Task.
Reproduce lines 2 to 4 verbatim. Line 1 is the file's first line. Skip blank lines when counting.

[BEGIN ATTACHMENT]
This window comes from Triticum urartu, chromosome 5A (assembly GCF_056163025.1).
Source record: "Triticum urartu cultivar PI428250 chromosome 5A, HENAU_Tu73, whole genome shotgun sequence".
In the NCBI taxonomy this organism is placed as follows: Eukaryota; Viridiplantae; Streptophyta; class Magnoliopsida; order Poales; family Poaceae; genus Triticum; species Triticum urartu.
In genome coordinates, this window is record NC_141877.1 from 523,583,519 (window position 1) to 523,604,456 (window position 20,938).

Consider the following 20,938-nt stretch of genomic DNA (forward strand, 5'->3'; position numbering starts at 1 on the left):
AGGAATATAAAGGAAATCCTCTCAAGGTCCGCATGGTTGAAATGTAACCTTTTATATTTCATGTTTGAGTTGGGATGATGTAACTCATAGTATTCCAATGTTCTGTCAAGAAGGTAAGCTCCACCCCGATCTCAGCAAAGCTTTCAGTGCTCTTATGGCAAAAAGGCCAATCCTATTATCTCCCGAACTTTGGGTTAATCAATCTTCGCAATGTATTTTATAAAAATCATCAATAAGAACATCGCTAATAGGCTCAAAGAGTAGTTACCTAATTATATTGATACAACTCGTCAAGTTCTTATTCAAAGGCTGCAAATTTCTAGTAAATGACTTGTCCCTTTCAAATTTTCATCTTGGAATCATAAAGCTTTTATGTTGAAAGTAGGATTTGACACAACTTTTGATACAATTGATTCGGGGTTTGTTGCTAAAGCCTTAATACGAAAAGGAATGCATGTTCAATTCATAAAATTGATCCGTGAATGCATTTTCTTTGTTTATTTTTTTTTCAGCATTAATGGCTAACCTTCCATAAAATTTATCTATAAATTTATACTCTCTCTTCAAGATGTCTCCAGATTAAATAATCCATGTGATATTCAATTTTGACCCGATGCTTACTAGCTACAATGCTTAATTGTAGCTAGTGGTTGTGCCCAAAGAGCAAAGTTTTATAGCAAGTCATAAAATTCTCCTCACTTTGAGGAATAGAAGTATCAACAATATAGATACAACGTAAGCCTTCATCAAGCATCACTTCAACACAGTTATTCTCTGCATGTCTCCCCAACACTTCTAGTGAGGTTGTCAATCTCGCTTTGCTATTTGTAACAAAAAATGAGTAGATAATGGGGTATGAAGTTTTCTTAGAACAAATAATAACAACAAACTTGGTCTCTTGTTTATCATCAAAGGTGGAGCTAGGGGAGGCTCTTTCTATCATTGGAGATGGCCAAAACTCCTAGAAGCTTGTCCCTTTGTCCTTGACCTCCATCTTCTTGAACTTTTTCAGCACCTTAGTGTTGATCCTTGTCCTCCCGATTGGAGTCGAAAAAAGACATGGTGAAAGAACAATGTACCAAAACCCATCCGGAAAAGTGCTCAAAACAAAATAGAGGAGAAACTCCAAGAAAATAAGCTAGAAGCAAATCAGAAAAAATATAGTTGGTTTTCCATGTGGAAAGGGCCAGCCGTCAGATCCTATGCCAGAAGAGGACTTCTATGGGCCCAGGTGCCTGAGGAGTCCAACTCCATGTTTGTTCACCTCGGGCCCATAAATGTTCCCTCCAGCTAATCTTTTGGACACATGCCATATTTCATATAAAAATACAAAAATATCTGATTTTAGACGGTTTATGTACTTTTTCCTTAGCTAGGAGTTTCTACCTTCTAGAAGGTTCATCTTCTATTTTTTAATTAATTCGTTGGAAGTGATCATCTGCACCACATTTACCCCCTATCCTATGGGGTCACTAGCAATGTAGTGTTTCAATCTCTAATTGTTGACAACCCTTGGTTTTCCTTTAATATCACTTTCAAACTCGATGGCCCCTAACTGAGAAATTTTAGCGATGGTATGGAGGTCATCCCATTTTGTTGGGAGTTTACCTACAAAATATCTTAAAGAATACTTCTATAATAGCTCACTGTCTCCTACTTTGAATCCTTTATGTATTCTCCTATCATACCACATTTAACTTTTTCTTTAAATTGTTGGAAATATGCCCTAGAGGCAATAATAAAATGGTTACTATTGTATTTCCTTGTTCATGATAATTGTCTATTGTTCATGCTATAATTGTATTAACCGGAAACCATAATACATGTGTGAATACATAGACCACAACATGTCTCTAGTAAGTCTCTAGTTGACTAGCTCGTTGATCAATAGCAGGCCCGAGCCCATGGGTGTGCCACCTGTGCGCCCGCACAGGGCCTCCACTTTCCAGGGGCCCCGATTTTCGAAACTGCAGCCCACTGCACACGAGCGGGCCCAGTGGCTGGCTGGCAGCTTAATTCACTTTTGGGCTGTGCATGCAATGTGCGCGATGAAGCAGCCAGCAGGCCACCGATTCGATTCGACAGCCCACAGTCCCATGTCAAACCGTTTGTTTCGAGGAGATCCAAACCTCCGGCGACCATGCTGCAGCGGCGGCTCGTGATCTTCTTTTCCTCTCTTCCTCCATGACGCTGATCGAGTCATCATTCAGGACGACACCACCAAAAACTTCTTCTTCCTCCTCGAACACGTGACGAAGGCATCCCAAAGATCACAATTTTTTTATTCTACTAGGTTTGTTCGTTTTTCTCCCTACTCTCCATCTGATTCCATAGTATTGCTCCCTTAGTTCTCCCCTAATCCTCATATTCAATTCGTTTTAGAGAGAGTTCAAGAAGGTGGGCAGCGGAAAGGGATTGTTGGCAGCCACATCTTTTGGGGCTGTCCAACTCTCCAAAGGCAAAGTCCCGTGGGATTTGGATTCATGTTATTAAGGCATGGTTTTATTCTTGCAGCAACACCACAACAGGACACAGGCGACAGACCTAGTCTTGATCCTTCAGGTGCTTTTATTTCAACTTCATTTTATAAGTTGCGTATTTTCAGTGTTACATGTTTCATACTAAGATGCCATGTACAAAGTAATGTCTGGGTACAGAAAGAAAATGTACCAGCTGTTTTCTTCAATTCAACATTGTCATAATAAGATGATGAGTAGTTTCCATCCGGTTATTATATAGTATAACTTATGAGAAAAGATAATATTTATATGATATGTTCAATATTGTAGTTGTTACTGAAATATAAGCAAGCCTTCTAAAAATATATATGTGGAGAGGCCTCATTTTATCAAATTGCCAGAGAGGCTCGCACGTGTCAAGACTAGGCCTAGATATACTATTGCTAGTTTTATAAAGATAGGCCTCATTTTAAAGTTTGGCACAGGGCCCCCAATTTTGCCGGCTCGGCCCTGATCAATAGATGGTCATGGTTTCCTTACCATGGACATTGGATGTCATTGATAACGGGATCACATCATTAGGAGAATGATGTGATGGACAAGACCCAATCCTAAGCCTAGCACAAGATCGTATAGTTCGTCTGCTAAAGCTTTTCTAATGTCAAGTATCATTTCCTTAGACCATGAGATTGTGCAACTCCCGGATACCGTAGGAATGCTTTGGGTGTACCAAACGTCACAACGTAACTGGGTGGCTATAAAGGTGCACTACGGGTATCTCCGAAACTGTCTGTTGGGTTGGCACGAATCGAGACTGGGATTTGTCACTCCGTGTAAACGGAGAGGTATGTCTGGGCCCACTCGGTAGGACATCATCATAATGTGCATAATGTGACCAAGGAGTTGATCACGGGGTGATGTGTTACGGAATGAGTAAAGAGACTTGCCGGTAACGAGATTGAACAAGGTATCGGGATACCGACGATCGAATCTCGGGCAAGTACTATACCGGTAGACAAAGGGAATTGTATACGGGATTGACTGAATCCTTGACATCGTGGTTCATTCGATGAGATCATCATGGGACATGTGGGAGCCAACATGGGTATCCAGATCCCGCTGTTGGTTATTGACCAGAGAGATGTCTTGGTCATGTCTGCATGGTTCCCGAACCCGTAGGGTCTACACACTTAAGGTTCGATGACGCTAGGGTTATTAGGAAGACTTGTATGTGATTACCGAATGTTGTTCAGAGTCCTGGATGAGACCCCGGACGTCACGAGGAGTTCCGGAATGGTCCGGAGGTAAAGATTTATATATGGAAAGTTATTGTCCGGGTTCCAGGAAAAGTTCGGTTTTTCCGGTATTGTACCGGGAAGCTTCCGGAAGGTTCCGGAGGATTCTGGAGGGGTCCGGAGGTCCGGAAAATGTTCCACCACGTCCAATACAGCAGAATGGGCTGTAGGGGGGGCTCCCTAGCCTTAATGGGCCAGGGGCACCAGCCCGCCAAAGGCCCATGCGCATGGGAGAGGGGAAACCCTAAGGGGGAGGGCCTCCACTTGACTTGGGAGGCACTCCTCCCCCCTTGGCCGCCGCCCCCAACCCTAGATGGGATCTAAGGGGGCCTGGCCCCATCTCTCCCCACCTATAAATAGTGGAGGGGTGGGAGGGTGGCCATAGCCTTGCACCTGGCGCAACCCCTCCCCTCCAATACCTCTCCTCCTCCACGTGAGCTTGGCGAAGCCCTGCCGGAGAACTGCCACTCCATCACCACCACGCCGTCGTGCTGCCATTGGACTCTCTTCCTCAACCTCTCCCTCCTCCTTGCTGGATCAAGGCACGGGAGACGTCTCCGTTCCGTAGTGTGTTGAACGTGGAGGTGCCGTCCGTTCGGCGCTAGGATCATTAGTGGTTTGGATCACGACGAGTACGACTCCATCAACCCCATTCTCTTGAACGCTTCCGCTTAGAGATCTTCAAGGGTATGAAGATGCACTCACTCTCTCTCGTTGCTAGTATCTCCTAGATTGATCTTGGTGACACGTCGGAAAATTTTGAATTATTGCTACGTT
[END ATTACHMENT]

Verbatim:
Source record: "Triticum urartu cultivar PI428250 chromosome 5A, HENAU_Tu73, whole genome shotgun sequence".
In the NCBI taxonomy this organism is placed as follows: Eukaryota; Viridiplantae; Streptophyta; class Magnoliopsida; order Poales; family Poaceae; genus Triticum; species Triticum urartu.
In genome coordinates, this window is record NC_141877.1 from 523,583,519 (window position 1) to 523,604,456 (window position 20,938).